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Transactions of the Wisconsin Academy of Sciences, Arts and Letters
volume XXIII (1927)

Harring, H. K.; Myers, F. J.
The rotifer fauna of Wisconsin. IV. The Dicranophorinae,   pp. [667]-Plate 49 ff. PDF (41.5 MB)


Page 672


672 Wisconsin Academy of Sciences, Arts, and Letters.          Ho
surface of the globe. Our primary concern is then with
the conditions of existence. Their importance became          con
very evident when, some 15 years ago, we began to compare     aWrE
the lists of the rotifers found around Washington and in      stai
the neighborhood of Atlantic City. The differences were       the
so great that we were completely at a loss as to how to ac-    rd
count for them; hardly any species were to be found onf       are
both lists. The conclusion that there must be important       atio
differences in the environment seemed unavoidable; no         zoic
geographic or physiographic barriers intervene to prevent     und
a thorough mixing of the two faunas; the differences were     ean
tentatively attributed to the water and the substances pres-  nun
ent in solution, derived from the soil, but there was very
little in the way of actual facts to start with. We knew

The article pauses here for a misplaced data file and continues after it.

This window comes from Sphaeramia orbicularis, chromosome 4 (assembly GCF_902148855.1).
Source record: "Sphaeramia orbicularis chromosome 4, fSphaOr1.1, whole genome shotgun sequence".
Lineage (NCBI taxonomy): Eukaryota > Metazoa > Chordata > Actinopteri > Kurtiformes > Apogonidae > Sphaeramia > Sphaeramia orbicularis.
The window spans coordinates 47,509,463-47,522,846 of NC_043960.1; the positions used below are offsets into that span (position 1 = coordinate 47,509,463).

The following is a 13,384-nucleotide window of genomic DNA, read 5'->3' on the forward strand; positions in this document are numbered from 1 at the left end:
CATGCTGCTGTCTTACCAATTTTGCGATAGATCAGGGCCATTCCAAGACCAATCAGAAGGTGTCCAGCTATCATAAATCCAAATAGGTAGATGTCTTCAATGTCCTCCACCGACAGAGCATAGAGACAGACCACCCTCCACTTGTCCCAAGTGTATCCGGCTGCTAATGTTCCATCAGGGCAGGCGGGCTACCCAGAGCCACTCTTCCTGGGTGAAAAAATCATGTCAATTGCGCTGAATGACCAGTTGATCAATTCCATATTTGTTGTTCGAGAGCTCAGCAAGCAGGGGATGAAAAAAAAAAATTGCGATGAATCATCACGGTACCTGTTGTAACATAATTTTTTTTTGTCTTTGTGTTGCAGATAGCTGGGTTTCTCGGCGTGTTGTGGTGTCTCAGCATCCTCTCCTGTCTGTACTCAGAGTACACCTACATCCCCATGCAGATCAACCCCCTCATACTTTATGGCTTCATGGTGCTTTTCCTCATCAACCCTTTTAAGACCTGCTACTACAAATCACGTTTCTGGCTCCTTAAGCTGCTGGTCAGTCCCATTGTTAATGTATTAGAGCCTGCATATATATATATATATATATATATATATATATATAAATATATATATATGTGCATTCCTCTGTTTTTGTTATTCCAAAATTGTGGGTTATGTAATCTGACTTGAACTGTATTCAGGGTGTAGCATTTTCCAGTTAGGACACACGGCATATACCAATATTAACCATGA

that the natural waters of the region around Washington
are moderately hard and of the New Jersey Coastal Plain
at Atlantic City very soft. The District of Columbia, ac-
tually almost synonymous with the city of Washington, is
on the dividing line between the Piedmont Plateau and the
tertiary lowland; the soils are miinlyT unconsolidated cre-
taceous clays, sand and gravel, eroded and transported
from the plateau. The surface waters are generally
classed as moderately hard, containing appreciable amounts
of calcium and magnesium salts in solution. The New
Jersey Coastal Plain is a post-glacial elevation of the
slightly sloping ocean bottom and the soil is sand; the sur-
fne waters arep all acid and their solid contents extremely
suit
had
was
wit]
diox
  A
Covi
This
gen
port
plan
fers,
prov
cent
ifi-1
low.                                                                 ent
  The difference between "hard" and "soft"
water is 
          line;
mainly the relative amount of dissolved calcium carbonate,      mop(
so the most obvious line of attack Dwas a determination of     speci
hardness and also of the total available carbon dioxide.        drop
This was continued for some time, until it seemed doubtful     smal
that any explanation would be forthcoming. The differ-          cies.
ence between hard- and soft-water rotifers could always         noun
be found; a glance at a collection told its origin at once.     main
Rbil- the transition from one to the other was entirely too    wnt.
sharp, and, in addition, there were differences between
hard-water rotifers and between soft-water rotifers that
could not be explained by and did not agree with the varia-
tions in the amount of dissolved calcium salts.
tions
forni
Lake
nette
I. Ahk


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